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Is this what's next?

A little while ago it looked as if biodiversity was going to be the next big green issue. It didn't seem to gain much traction, but here's what looks like another attempt to test the political waters: the Royal Society's latest seminar.

What would a global policy to regulate human use of fixed nitrogen look like?


Professor Jones is angry

Steve Jones appears somewhat irked at the criticism that has flowed his way since the publication of his review of the BBC's science coverage. Referring to the demonstration by Alfred Russel Wallace of the curvature of the Earth he expounds

Wallace was described as a "pitiful dastard… a swindler and impostor, a coward and a liar" and several newspapers published virulent pieces on the supposed dishonesty of the scientific establishment and its unwillingness to allow debate on such a contentious issue.

Of course, that could never happen today and all this has nothing to do with the tsunami of criticism that greeted my suggestion last week in a report to the BBC Trust that the BBC should stop giving excessive time to those who oppose science on the basis of belief rather than evidence and should promote debate between scientists instead.

This is quite interesting. Jones says that he has recommended that the BBC should reduce airtime to "those who oppose science on the basis of belief rather than evidence". If this were the case I imagine the "tsunami of criticism" would have been a minor ripple at most. However, Jones' description of his recommendations does not match the actual wording of his report:

I recommend that the BBC takes less rigid view of “due impartiality” as it applies to science (in practice and not just in its guidelines) and takes into account the non‐contentious nature of some material and the need to avoid giving undue attention to marginal opinion.

So far from seeking to sideline non-scientific criticisms, Jones delivered recommendations that focus on non-mainstream views. According to the recommendations I have quoted, you can be as scientific as you like, but if you are "marginal", you can be ignored. Far from defending science, Jones is actually building barriers to the scientific method.

And this from a fellow medallist of the Royal Society.


Jostling for position

Michael Lemonick has an interesting article about the role of the sun in climate, inevitably discussing Svensmark's work. This has the feel of further jostling for position ahead of publication of the results of the CLOUD experiment.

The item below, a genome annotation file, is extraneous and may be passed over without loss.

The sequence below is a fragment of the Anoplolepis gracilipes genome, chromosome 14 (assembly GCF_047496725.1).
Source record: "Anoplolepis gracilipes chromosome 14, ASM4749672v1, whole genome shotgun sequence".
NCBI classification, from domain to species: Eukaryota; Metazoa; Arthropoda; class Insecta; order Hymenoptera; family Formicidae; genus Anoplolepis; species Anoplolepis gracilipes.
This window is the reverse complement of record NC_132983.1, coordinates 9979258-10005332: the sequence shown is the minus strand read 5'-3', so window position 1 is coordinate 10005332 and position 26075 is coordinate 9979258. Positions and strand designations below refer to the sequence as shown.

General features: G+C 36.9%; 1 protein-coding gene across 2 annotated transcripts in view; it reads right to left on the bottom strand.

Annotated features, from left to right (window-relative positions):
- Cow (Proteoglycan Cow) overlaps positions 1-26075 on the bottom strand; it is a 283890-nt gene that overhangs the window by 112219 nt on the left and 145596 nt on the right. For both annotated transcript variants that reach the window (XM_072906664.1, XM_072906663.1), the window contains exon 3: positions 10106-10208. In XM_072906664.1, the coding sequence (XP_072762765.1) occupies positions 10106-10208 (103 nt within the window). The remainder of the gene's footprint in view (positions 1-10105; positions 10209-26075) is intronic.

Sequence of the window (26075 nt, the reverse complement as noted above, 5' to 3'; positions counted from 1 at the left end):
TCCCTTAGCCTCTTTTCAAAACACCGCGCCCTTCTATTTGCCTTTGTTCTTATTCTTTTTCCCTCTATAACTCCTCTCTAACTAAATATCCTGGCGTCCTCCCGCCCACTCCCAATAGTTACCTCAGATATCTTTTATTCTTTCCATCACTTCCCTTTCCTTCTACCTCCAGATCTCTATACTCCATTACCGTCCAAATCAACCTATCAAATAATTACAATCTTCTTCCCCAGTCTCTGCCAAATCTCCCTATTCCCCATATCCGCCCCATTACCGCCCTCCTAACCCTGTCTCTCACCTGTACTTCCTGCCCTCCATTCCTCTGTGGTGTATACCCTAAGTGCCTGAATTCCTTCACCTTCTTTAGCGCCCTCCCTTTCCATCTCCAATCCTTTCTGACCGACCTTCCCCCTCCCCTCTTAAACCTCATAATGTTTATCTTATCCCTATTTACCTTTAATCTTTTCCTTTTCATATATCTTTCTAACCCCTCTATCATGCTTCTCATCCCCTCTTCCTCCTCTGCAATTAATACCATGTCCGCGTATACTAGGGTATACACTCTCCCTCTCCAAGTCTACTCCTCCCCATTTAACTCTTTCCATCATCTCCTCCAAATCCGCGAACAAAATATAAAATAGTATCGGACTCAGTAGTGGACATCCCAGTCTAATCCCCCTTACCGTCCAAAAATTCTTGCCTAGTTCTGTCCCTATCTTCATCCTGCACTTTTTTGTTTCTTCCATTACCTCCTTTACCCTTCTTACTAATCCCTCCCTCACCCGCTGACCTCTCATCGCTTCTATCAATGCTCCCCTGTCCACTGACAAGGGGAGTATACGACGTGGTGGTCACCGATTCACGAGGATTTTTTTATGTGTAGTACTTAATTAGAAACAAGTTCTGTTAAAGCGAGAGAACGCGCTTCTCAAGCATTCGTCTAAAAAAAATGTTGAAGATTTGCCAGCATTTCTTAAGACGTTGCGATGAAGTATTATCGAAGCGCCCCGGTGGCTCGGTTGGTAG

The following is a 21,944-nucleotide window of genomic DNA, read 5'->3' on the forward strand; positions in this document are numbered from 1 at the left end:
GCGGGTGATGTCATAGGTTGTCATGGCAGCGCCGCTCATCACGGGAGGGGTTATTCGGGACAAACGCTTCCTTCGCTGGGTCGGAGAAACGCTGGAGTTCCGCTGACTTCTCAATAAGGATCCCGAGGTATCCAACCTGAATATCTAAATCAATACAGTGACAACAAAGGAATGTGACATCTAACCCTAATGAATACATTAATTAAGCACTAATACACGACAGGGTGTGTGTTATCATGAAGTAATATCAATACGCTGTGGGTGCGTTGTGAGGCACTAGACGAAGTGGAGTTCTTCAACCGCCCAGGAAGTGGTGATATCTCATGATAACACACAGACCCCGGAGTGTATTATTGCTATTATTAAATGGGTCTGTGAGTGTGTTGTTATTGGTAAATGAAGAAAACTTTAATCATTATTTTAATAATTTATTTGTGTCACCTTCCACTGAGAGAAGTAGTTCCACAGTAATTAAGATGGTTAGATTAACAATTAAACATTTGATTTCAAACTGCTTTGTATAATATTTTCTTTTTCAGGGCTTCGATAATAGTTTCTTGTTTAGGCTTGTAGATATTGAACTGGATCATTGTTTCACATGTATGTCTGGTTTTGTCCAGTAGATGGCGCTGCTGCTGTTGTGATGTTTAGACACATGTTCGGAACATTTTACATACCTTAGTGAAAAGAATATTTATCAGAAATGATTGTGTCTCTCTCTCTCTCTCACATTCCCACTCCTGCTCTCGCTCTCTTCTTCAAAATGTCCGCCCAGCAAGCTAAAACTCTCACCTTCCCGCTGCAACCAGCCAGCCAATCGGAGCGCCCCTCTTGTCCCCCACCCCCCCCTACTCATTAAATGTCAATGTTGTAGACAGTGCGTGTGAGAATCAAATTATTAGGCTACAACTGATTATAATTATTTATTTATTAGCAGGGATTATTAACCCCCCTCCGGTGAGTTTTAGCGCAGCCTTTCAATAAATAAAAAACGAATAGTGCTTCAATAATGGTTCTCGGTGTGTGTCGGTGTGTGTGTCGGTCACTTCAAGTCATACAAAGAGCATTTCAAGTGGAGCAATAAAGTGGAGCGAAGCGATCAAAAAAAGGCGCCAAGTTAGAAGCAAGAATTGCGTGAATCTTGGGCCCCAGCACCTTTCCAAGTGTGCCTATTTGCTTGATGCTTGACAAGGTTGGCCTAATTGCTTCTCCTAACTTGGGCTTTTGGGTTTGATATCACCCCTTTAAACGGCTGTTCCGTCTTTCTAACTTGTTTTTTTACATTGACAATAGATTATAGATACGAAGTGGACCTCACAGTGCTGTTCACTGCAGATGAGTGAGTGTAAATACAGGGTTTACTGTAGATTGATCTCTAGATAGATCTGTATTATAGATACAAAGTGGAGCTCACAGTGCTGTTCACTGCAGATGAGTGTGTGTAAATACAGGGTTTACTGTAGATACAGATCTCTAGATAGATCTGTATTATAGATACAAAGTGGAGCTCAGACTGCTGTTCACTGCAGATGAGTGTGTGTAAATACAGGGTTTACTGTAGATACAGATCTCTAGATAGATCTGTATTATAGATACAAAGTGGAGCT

[Svensmark's] idea is far from outlandish on a theoretical level, and lab experiments at the European Organization for Nuclear Research near Geneva have shown that this can actually happen. Moreover, Svensmark and several collaborators have claimed to see a correlation between the sunspot cycle and cloud cover — more clouds when the Sun is quiet, fewer when it’s acting up.


The Cambridge conference - videos

The Howard Foundation has started to post videos of the talks at the Cambridge Climate Conference. So far only the contributions from Nigel Lawson and Vaclav Klaus have appeared. No doubt the scientists will follow in due course.

Lawson Part 1, Part 2.

Klaus Part 1, Part 2.

(H/T Climate Realists)


A conspiracy of warmists

An extraordinary pair of postings at the Chronicle of Higher Education dealing with the machinations of some fairly prominent online proponents of the AGW hypothesis. The comments threads are particularly ugly, but I don't think they will have won many converts.



The two cultures of science

Sir John Beddington has responded to readers' comments on his report "Preparing for the Future", which was much criticised by BH readers for its failure to quantify any of the alleged risks with which it claimed we are beset.

The response, as expected, does little to address criticisms in a meaningful way. Here's what he has to say about the failure to quantify the risks:

It was not in its scope to provide a formal or quantitative risk assessment but to identify a range of threats and opportunities that should be considered as signposts for action by policymakers, and a basis for further, more detailed analysis and assessment.

Click to read more ...


More from the police

Norfolk Constabulary have now made a somewhat fuller disclosure of information about their dealings with the Russell inquiry, making available some of their correspondence.